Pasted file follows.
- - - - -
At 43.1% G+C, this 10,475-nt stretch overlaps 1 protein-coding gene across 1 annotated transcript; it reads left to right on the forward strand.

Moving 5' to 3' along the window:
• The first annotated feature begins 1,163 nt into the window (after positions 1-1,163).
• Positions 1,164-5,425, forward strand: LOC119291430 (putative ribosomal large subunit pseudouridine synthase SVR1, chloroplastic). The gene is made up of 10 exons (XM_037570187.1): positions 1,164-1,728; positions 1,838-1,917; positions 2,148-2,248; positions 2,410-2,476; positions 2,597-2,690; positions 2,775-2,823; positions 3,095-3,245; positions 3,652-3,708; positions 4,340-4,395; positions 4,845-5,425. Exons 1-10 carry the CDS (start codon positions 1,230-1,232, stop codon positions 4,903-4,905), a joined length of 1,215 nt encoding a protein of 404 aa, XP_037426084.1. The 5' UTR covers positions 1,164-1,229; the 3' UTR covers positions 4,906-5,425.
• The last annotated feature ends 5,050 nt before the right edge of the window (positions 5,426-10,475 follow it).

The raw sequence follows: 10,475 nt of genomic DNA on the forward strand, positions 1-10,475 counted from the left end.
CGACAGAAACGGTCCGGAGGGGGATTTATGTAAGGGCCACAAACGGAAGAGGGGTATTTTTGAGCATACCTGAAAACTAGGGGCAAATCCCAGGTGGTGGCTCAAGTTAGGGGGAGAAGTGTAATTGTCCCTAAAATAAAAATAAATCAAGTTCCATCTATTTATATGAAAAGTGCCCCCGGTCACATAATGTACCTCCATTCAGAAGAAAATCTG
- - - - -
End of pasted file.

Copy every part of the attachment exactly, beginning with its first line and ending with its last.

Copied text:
At 43.1% G+C, this 10,475-nt stretch overlaps 1 protein-coding gene across 1 annotated transcript; it reads left to right on the forward strand.

Moving 5' to 3' along the window:
• The first annotated feature begins 1,163 nt into the window (after positions 1-1,163).
• Positions 1,164-5,425, forward strand: LOC119291430 (putative ribosomal large subunit pseudouridine synthase SVR1, chloroplastic). The gene is made up of 10 exons (XM_037570187.1): positions 1,164-1,728; positions 1,838-1,917; positions 2,148-2,248; positions 2,410-2,476; positions 2,597-2,690; positions 2,775-2,823; positions 3,095-3,245; positions 3,652-3,708; positions 4,340-4,395; positions 4,845-5,425. Exons 1-10 carry the CDS (start codon positions 1,230-1,232, stop codon positions 4,903-4,905), a joined length of 1,215 nt encoding a protein of 404 aa, XP_037426084.1. The 5' UTR covers positions 1,164-1,229; the 3' UTR covers positions 4,906-5,425.
• The last annotated feature ends 5,050 nt before the right edge of the window (positions 5,426-10,475 follow it).

The raw sequence follows: 10,475 nt of genomic DNA on the forward strand, positions 1-10,475 counted from the left end.
CGACAGAAACGGTCCGGAGGGGGATTTATGTAAGGGCCACAAACGGAAGAGGGGTATTTTTGAGCATACCTGAAAACTAGGGGCAAATCCCAGGTGGTGGCTCAAGTTAGGGGGAGAAGTGTAATTGTCCCTAAAATAAAAATAAATCAAGTTCCATCTATTTATATGAAAAGTGCCCCCGGTCACATAATGTACCTCCATTCAGAAGAAAATCTG